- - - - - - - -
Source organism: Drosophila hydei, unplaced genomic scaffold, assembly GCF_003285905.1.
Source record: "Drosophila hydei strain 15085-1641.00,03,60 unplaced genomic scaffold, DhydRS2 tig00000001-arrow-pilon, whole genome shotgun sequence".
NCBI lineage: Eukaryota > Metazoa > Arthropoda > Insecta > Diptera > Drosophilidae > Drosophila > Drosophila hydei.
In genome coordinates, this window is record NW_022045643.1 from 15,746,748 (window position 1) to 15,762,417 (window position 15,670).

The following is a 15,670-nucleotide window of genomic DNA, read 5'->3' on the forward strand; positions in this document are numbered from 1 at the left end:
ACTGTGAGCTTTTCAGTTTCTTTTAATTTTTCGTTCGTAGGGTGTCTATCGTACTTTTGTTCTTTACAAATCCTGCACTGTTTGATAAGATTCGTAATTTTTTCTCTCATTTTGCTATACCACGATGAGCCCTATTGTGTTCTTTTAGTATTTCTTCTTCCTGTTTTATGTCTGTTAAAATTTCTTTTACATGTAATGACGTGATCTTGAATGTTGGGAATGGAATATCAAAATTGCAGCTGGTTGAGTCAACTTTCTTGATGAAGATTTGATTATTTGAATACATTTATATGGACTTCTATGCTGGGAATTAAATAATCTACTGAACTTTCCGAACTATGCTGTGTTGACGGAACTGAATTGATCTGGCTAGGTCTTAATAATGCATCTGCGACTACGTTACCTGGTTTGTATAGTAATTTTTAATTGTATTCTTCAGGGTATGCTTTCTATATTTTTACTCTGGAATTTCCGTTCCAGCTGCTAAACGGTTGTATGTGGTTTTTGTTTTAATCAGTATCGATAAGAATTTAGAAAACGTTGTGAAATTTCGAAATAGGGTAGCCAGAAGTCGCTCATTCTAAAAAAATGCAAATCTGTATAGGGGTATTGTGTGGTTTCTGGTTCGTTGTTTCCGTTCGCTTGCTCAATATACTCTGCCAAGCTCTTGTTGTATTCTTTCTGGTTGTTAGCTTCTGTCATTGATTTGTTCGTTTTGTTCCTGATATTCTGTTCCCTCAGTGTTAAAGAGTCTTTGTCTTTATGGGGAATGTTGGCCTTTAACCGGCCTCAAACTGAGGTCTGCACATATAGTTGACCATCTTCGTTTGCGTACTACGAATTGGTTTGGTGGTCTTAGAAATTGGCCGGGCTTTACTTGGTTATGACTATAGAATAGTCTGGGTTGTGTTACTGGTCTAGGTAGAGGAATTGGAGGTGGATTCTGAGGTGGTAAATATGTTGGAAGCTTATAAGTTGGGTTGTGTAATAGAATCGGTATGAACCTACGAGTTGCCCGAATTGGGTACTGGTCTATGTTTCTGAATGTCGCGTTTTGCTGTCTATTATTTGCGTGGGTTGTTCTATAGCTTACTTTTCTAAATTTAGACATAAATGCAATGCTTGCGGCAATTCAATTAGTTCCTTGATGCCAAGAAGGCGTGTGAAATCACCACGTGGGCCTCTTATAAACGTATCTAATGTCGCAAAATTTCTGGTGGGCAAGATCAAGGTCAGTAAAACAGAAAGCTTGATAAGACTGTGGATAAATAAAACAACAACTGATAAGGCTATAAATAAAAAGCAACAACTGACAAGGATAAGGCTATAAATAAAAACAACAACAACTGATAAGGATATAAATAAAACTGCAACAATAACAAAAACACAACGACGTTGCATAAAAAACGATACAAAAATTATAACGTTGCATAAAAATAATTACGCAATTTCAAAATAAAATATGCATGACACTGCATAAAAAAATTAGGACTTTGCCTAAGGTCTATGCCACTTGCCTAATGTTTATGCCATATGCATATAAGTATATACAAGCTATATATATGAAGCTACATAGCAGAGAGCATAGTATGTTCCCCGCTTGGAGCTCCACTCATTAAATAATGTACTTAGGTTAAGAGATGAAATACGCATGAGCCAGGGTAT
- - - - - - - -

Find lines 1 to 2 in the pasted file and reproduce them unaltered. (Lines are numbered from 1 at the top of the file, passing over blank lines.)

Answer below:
Source organism: Drosophila hydei, unplaced genomic scaffold, assembly GCF_003285905.1.
Source record: "Drosophila hydei strain 15085-1641.00,03,60 unplaced genomic scaffold, DhydRS2 tig00000001-arrow-pilon, whole genome shotgun sequence".